From: Ivan Babrou <email@example.com>
To: Eric Dumazet <firstname.lastname@example.org>
Cc: Linux Kernel Network Developers <email@example.com>,
"David S. Miller" <firstname.lastname@example.org>
Subject: Re: Initial TCP receive window is clamped to 64k by rcv_ssthresh
Date: Thu, 23 Dec 2021 14:52:55 -0800 [thread overview]
Message-ID: <CABWYdi0qBQ57OHt4ZbRxMtdSzhubzkPaPKkYzdNfu4+cgPyXCA@mail.gmail.com> (raw)
On Wed, Dec 22, 2021 at 10:10 AM Eric Dumazet <email@example.com> wrote:
> Stack is conservative about RWIN increase, it wants to receive packets
> to have an idea
> of the skb->len/skb->truesize ratio to convert a memory budget to RWIN.
> Some drivers have to allocate 16K buffers (or even 32K buffers) just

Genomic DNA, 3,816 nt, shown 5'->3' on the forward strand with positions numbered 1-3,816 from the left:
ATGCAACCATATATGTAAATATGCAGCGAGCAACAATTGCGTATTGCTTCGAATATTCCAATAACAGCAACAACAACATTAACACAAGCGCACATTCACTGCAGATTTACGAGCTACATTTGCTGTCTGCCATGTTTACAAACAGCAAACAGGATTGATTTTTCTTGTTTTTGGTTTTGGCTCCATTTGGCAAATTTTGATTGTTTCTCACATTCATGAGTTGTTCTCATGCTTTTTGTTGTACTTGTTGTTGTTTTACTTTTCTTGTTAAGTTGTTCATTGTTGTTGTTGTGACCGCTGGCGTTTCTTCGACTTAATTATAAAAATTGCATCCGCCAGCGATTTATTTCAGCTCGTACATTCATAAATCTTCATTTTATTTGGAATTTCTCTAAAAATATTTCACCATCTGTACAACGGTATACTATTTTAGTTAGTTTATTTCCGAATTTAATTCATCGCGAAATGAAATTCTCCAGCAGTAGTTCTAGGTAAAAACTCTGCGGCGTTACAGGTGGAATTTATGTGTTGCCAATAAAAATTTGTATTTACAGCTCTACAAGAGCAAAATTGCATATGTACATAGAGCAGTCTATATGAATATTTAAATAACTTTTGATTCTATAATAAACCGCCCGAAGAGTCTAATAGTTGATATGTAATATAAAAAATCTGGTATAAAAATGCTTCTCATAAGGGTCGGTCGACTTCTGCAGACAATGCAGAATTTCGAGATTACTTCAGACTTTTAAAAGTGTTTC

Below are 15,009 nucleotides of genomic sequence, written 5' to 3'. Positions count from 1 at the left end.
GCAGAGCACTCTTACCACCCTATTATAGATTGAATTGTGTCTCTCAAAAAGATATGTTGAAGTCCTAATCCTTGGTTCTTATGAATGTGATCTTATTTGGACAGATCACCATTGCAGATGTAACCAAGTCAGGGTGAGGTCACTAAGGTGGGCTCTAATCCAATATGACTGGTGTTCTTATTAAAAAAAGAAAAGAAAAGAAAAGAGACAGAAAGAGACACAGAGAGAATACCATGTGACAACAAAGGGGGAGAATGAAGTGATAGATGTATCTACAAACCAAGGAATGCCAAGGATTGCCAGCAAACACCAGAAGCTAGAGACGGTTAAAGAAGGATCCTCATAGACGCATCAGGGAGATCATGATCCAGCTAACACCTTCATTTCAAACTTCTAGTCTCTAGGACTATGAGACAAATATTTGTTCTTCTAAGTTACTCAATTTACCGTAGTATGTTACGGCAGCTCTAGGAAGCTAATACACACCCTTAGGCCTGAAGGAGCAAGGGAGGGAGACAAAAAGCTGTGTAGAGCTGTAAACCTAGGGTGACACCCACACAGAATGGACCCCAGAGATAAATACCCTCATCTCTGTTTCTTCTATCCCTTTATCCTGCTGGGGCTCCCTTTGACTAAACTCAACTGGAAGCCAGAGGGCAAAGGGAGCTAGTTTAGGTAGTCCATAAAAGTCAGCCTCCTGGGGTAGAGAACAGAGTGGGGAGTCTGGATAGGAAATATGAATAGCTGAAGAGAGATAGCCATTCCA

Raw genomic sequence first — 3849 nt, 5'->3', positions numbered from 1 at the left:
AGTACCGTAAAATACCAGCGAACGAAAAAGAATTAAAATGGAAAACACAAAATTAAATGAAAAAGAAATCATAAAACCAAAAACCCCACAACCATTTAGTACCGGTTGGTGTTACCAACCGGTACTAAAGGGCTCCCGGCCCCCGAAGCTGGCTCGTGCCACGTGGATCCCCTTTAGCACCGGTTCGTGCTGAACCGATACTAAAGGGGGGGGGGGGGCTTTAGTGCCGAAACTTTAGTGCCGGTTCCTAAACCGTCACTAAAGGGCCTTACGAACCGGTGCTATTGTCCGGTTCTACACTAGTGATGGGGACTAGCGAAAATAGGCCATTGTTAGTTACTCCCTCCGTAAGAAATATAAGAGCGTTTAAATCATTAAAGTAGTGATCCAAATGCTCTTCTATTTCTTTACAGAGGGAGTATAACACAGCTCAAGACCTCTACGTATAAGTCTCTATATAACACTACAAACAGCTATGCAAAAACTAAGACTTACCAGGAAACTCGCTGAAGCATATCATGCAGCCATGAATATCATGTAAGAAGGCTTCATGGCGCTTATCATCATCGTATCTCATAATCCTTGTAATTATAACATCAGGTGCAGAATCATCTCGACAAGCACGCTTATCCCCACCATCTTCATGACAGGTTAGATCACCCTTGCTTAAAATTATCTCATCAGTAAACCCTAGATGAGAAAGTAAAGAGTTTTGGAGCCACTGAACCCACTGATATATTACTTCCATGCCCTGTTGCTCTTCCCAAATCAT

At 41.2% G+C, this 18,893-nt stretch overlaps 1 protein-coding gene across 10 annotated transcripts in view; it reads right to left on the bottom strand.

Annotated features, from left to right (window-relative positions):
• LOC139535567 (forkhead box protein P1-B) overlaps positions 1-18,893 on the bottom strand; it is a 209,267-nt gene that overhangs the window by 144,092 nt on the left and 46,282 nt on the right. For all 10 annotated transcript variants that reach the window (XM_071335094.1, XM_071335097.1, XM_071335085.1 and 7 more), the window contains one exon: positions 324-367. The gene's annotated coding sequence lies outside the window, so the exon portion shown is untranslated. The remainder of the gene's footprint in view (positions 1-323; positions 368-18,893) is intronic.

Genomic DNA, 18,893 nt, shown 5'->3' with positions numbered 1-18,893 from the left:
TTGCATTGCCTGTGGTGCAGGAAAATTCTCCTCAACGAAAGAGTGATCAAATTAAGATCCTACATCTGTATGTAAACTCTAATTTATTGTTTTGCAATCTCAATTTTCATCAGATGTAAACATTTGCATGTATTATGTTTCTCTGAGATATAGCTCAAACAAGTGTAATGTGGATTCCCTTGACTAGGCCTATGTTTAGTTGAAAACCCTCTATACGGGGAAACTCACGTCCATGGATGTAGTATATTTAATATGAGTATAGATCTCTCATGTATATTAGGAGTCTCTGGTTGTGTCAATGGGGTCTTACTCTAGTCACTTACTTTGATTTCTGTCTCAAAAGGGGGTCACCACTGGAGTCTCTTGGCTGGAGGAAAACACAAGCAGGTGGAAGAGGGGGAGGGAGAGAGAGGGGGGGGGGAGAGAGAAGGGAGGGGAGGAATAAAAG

> to hold one segment
> (of less than 1500 bytes of payload), while others are able to pack
> memory more efficiently.
> I guess that you could use eBPF code to precisely tweak stack behavior
> to your needs.
Adding ebpf for this is certainly an option and it seems similar to
TCP_BPF_SNDCWND_CLAMP. I can certainly look into crafting a patch for
Is it not possible to do anything automatically to pick a bigger
window without ebpf? When the scaled window is first advertised in the
very first ACK, the kernel already has the SYN ACK skb from the other
end of the connection. Could the skb->len / skb->truesize ratio be
looked up there?
Increasing tcp_rmem (the middle part specifically) is a lower entry
barrier than making ebpf involved, and it can really help with latency
even for human use cases like opening a website across the ocean.
prev parent reply other threads:[~2021-12-23 22:53 UTC|newest]
Thread overview: 3+ messages / expand[flat|nested] mbox.gz Atom feed top
2021-12-22 17:46 Initial TCP receive window is clamped to 64k by rcv_ssthresh Ivan Babrou
2021-12-22 18:09 ` Eric Dumazet
2021-12-23 22:52 ` Ivan Babrou [this message]
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